1) Get in Touch
Speaking to lawyers within firms can give you a great insight into the culture of the firm as well as the work that they do on a daily basis. It looks fantastic on an application if you’ve shown the initiative to speak to someone before you apply and people are often flattered when you show an interest in what they do, so don’t be embarrassed to ask for advice. If you speak to someone at a careers fair or an open day make sure to get their name and send them a follow-up email, and make the most of LinkedIn to start getting connected.
2) Do a Vacation Scheme
Not only is this a much more assured way of getting a training contract, vacation schemes are also the best way to judge if a law firm is right for you. They provide you with more time to get a feel for the firm, and more opportunities to impress them and show off your capabilities than a short interview would. It’s much easier to get an idea of what working there will really be like by experiencing it for yourself.
3) Be Genuine and Relaxed at Interviews
It’s important to be well prepared for interviews, but don’t let this take away from how you conduct yourself on the day. If you rote learn answers this may show that you aren’t able to think on your feet, and it may also take away from giving an accurate reflection of your personality. Try to relax and be yourself; the interviewers are looking for capability but also for people that they want to sit in an office with.
4) Consider the Firm’s Selection Process
Although it can be difficult to remember whilst you're trying to impress at interviews, open days and on vacation schemes, it’s important to consider how contact with the firm impacts on your impression of them. Law firms all have different methods of recruiting, and this can be a good indication of their treatment of trainees. Some law firms may really challenge you intellectually at interviews, or try to get the best out of you at vacation schemes by setting up interesting challenges whilst providing support. These experiences can be a good indication of what life as a trainee would be like with them.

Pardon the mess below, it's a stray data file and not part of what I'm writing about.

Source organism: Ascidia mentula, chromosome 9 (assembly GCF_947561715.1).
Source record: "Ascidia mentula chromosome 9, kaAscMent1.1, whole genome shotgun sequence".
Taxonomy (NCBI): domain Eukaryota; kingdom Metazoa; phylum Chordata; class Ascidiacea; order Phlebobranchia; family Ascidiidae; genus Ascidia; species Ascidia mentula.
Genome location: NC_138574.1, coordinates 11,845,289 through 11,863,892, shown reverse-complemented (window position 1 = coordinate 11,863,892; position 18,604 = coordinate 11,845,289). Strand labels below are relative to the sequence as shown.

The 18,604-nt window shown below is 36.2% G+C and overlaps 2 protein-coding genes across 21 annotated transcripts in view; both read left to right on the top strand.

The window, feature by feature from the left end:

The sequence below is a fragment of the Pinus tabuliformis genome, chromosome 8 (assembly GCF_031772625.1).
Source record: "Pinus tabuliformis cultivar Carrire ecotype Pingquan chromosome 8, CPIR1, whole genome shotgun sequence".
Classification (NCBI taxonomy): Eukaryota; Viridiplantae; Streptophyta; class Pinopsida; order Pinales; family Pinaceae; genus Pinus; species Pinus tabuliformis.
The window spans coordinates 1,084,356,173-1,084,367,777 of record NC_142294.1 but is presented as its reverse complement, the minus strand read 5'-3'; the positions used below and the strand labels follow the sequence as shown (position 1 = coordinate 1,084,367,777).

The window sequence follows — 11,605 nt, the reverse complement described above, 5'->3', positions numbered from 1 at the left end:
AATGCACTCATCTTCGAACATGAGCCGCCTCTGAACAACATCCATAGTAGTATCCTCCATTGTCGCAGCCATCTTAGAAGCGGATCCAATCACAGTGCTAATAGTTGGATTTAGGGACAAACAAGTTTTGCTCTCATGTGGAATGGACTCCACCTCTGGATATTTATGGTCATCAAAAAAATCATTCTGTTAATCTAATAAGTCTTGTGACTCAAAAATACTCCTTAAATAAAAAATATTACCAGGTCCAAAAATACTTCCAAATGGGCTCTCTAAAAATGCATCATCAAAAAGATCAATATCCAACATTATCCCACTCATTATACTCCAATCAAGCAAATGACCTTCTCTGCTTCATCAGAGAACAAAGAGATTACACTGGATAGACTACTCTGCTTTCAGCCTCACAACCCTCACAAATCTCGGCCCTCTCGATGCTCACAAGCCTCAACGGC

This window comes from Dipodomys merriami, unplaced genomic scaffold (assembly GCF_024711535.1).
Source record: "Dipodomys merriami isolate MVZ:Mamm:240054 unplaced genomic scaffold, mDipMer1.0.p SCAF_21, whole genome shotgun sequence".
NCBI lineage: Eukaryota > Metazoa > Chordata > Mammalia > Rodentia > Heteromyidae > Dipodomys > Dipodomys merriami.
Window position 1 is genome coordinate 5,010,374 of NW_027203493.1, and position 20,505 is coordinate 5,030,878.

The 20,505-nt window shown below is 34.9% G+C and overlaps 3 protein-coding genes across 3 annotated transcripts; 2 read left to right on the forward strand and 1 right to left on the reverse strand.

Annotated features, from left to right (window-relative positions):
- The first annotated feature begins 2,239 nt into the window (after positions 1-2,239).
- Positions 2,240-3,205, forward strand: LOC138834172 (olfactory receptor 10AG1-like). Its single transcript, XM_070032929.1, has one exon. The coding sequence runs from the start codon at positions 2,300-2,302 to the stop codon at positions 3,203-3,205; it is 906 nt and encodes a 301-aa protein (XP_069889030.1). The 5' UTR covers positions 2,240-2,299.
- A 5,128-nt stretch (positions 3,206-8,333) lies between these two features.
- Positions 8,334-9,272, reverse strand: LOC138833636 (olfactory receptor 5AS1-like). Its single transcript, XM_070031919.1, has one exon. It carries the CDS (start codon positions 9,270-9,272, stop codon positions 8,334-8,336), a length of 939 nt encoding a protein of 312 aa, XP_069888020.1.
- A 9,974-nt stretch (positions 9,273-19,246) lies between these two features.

5) Look Further than Online Brochures
It’s easy to be taken in by glamorous promises on law firms’ websites, such as doing overseas seats. However, the best way to find a firm that’s the best fit for you is to consider what kind of work you want to do and culture you want to work in on a daily basis. If you don’t enjoy the particular culture or practice areas of a firm in London, it won’t make it much better if this environment is transplanted somewhere more exotic.
6) Base your choice on Practice Areas
The work you do as a lawyer will be entirely different depending on which practice area you work in. As a trainee you will sit in four (or sometimes six) seats and after two years you will specialise in one of these areas, so it’s important to consider the practice areas that may interest you.
7) Read the News
Reading the news will provide an insight to the deals and disputes that a firm is currently involved in and help you understand which practice areas work on those transactions. It may also provide an insight into recent or potential future development within the legal world. For example, if you are looking for a small or medium-sized firm you may discover that the law firms that you are considering could be facing a potential merger with a larger firm.
8) Training Contract Structure
Training contracts are structured very differently across firms, as some firms structure their offices so that a trainee is always seated with a partner and/or an associate, whilst others give trainees their own office. Consider the structure that you feel would provide you with the best way to grow and develop as a lawyer.
9) Use Your Resources
From your university’s careers service to the vast amount of advice available online, there is plenty of research that you can do to gain an insight into firms before you apply. Make the most of all resources available to you as this will improve your applications and ensure you are selecting firms that will be best for you. Some online careers advisors even offer contact with lawyers within various firms, and are willing to provide extensive advice to you personally concerning applications. Be willing to listen and take their advice on board.
10) Be Selective
Being selective by choosing five or six firms to apply to will mean that you have more time to tailor each application to the criteria specified in the brochures. Highlight that you not only want to be a lawyer but also that you specifically want to be a lawyer at that firm; offering someone a training contract means investing a huge amount of time and money in them, so showing commitment is key.